"No Citizen in Kenton County Should Have to Live With These Kinds of Roads"
Kenton County is now taking care of the roads in Latonia Lakes, at least in the immediate term. County crews showed up in the fomer city where the roads have deteriorated in some cases almost to nothing.
A meeting will be held on Tuesday, October 21 at Oak Ridge Baptist Church at 6 p.m. for the community and elected county leaders to discuss the possible costs.
Kenton County Road Superintendent Chris Warneford said that ratings of the roads would come back this week, based on a 1 to 10 scale. The plan to beef up the roads immediately is not a permanent one, and while the roads will also be addressed during snow events, the county's work would only include moving the snow, not salting them because the salt would take the bottom out of the roads," Warneford said.
"If we have a snow, all we can do is push those roads," he said.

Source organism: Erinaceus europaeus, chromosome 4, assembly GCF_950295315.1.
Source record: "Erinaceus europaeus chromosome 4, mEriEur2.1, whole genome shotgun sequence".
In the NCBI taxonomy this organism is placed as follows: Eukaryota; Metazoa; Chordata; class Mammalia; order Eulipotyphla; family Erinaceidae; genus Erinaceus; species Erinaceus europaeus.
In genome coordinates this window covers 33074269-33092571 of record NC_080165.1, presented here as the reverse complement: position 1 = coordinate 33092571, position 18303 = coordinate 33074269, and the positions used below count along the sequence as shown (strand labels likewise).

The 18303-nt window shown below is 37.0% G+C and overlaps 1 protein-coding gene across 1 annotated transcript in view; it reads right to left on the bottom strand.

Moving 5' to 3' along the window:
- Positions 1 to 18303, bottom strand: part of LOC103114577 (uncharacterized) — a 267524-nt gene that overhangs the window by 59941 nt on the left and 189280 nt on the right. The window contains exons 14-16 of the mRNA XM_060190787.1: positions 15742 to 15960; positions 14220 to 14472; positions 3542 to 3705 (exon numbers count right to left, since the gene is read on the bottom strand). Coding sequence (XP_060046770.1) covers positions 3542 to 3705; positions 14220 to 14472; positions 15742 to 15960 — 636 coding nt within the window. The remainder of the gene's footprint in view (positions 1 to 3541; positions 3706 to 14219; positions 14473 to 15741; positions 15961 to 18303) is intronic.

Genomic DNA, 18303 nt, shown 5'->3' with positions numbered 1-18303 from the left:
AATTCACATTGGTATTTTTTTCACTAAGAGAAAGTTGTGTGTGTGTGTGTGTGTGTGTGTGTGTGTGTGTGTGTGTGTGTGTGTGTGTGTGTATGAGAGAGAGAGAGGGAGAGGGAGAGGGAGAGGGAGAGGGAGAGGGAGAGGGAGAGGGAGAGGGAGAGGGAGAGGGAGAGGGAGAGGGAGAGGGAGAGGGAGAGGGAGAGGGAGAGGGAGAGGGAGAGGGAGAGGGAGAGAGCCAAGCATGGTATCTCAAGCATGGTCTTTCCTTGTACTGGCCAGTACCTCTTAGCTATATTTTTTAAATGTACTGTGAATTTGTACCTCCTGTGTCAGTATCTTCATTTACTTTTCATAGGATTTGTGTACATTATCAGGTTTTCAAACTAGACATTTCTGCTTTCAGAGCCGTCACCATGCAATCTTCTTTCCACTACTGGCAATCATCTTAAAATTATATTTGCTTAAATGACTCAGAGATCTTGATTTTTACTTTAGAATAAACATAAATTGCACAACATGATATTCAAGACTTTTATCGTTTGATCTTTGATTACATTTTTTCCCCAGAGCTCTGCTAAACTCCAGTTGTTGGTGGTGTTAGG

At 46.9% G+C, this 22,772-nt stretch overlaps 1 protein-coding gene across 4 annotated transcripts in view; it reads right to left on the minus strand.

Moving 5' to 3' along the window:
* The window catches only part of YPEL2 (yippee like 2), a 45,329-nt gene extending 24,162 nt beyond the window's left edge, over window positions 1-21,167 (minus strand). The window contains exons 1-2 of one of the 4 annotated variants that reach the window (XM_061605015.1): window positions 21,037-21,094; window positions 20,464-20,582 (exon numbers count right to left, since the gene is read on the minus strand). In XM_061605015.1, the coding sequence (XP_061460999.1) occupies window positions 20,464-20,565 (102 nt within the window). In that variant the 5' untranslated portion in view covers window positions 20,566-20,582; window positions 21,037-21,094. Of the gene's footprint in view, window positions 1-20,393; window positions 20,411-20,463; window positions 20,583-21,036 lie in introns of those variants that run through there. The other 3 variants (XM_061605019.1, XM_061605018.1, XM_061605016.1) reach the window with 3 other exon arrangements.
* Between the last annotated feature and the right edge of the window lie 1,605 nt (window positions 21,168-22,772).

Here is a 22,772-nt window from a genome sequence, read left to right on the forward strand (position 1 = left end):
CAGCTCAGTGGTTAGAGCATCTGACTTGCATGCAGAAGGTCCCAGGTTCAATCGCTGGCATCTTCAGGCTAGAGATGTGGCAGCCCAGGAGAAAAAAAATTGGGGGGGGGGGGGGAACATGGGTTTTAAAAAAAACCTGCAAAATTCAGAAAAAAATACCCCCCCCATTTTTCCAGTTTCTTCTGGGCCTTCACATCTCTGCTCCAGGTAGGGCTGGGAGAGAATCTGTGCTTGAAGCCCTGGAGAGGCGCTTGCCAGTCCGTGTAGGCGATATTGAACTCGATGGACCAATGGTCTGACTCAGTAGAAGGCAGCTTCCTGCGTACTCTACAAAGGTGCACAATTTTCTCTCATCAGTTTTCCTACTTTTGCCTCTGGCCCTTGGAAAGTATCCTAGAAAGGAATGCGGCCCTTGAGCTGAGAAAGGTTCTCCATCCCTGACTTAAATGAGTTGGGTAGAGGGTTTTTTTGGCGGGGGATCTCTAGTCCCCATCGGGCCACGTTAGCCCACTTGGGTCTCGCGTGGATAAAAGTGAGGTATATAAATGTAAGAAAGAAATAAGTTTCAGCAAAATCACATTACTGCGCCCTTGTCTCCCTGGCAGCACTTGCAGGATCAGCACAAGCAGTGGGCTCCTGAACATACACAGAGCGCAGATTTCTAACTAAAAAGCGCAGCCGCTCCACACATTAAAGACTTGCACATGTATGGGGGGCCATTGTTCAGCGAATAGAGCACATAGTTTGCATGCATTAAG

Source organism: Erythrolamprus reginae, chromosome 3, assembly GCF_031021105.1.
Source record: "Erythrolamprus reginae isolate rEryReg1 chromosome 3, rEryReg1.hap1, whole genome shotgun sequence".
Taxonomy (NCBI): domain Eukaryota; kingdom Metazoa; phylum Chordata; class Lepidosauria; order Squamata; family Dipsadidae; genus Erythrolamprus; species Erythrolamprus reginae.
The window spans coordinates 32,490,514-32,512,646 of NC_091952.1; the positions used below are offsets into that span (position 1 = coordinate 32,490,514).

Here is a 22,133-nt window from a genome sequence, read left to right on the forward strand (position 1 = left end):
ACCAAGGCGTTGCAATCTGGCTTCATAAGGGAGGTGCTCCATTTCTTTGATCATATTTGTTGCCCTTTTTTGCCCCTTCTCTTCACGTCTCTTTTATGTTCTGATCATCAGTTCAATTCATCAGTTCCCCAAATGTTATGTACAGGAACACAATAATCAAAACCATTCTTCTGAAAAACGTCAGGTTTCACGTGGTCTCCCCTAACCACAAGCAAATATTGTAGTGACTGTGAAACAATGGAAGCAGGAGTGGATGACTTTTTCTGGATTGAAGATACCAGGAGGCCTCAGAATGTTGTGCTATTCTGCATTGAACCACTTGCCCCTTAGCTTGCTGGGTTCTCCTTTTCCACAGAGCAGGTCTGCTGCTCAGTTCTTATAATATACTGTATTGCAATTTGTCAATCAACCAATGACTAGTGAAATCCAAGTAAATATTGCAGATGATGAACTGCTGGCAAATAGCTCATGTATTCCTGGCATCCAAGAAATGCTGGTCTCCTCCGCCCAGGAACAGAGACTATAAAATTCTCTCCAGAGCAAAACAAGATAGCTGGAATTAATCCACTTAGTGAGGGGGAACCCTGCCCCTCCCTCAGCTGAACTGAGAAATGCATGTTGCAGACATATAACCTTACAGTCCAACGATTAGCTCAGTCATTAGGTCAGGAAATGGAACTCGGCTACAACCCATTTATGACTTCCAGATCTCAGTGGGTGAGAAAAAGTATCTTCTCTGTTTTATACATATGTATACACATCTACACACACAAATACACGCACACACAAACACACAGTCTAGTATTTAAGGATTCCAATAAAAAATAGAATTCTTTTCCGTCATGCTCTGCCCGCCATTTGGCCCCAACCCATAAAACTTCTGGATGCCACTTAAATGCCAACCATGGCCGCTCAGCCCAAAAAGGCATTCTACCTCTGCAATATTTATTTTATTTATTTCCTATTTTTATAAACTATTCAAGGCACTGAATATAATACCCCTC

County Attorney Garry Edmondson explained at Tuesday Fiscal Court meeting that the county must put the roads into the road maintenance plan before any work can be done to them. A resolution was drafted and adopted to do that Tueday. Judge-Executive Steve Arlinghaus was the sole opponent of the resolution. While he is in favor of working on the roads, he said it would be best to wait until after the special meeting next week.
"I think there will be a better understanding of where we stand," Arlinghaus said. The judge was concerned that the cost per resident in Latonia Lakes could be between $400 and $600 annually. Latonia Lakes is a low income section of the county.
"I don't think any citizen in Kenton County should have to live with those kind of roads," Commissioner Jon Draud said, pushing for the passage of the resolution. He was joined by Commissioners Kris Knochelmann and Beth Sewell. "I think it's a real critical situation. I think it's urgent right now that at least we (should) get started before the bad weather."
Byron Lile of Oak Ridge Baptist spoke to the Fiscal Court on behalf of residents. "Quite honestly, (the residents) are willing to (pay) to a point, but they are also very scared," Lile said. "This is a low income area. They do not have the financial means to pay a large bill should it come to that."